The wolf spider has both an intimidating name and an intimidating appearance. They got their common name from their abilities as hunters to pounce on their insect prey the way wolves pounce on their chosen prey. The females are the larger of the two sexes, and they grow up to 1 3/8 inches long. Their colorations serve to camouflage them and can be any iteration of black and brown. These spiders are startling but the best way to distinguish them from others is by checking their eyes. They have a total of eight eyes, and they’re spaced out in an interesting way. The top row has two medium-sized eyes, the middle row has two large eyes, and the bottom row has four smaller eyes. These spiders like dwelling in protected areas like under firewood and between boards — within these spaces, they construct little tunnels that they retreat into when they’re not actively hunting. These spiders aren’t innately aggressive and only bite if they feel threatened. Healthy adults recover quickly though the bite may be painful.

Wolf spiders in New Jersey can be any iteration of black and brown

Wolf spiders in New Jersey can be any iteration of black and brown which helps to camouflage them.

©Marshal Hedin / Creative Commons – Original / License

4. Parson Spider

Scientific Name: Herpyllus ecclesiasticus

The parson spider’s primary colors include black, brown, gray, and tan. They’re most commonly spotted during the month of May, but they do make appearances in other months throughout the year. These spiders move quickly and have distinctive markings on their abdomens that resemble a neck scarf. They are hairy, with grey hairs on their abdomens and black hairs on their cephalothoraxes. Just above their spinnerets is an additional white marking. They use their silk to line their retreat areas where they rest during the day. Under the cover of night, they emerge to hunt. These spiders bite but most of the time, this occurs when a spider is trapped between skin and clothes or blankets. The bite is painful but not medically significant (unless you have an allergic reaction).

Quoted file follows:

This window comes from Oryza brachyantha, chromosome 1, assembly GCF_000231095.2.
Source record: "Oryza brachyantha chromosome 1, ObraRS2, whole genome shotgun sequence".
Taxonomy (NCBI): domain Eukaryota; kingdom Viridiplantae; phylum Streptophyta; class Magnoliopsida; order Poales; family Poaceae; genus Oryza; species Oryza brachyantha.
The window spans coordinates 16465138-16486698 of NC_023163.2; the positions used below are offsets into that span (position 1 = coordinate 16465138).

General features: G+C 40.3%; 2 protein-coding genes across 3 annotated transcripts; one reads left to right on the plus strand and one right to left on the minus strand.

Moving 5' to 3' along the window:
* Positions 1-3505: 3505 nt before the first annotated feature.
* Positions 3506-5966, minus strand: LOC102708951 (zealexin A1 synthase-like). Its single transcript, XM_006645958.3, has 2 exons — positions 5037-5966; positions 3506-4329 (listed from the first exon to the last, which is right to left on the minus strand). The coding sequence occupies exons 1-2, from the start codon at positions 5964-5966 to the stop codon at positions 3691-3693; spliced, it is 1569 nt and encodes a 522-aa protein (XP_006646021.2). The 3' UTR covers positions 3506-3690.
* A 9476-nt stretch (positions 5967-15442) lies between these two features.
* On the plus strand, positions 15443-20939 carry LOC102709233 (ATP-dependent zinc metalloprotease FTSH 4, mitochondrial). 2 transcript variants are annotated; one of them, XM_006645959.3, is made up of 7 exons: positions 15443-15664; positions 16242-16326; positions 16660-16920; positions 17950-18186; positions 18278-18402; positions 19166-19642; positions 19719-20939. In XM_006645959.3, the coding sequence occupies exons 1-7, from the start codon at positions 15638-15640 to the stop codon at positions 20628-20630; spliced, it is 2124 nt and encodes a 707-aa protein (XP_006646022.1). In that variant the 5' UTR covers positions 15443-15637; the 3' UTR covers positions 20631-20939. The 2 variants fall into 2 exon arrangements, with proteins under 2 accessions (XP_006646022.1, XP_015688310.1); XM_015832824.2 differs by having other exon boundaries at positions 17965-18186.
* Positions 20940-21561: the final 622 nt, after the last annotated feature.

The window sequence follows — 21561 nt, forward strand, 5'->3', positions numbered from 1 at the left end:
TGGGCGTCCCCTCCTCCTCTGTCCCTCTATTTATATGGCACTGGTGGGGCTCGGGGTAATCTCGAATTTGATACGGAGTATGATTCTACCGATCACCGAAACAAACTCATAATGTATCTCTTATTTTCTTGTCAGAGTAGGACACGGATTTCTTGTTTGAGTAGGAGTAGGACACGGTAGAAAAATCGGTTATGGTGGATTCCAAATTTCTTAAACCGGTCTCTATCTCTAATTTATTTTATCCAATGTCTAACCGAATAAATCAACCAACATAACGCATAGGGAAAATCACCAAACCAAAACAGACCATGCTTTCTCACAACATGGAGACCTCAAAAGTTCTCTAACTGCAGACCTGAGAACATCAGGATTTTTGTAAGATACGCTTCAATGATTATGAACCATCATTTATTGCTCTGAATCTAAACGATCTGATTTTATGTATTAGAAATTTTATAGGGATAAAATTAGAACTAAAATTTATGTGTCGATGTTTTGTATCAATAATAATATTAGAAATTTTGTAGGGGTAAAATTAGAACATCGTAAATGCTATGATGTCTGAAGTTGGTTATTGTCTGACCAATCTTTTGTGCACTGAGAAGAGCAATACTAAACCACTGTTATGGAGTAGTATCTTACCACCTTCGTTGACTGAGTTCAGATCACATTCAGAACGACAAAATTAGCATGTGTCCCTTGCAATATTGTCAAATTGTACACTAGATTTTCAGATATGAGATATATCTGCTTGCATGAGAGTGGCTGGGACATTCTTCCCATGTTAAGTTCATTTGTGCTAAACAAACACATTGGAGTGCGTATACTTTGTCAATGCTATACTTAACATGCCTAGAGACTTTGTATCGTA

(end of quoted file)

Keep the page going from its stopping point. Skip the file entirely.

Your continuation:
Parson spider

The parson spider is black, brown, gray, and tan with distinctive markings on their abdomens that resemble a neck scarf.

©Kerry Hargrove/

5. Yellow Garden Spider

Scientific Name: Argiope aurantia

This spider has a look of its own. It’s black and yellow, with distinctive markings on its abdomen. It has eight legs, and the females grow larger than the males, reaching up to 1.10 inches long. They avoid the wind when they build their webs but they like setting up out in the open. Their webs are circular up to two feet in diameter and they create a dense middle with zig-zag shapes. The yellow garden spider’s bite is non-venomous to humans (unless you’re allergic) so typically, it’s not medically significant. The bite has been likened to the pain of a bee sting.

Argiope aurantia, yellow garden spider

The yellow garden spider is black and yellow with distinctive markings.


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About the Author

Angie Menjivar is a writer at A-Z-Animals primarily covering pets, wildlife, and the human spirit. She has 14 years of experience, holds a Bachelor's degree in psychology, and continues her studies into human behavior, working as a copywriter in the mental health space. She resides in North Carolina, where she's fallen in love with thunderstorms and uses them as an excuse to get extra cuddles from her three cats.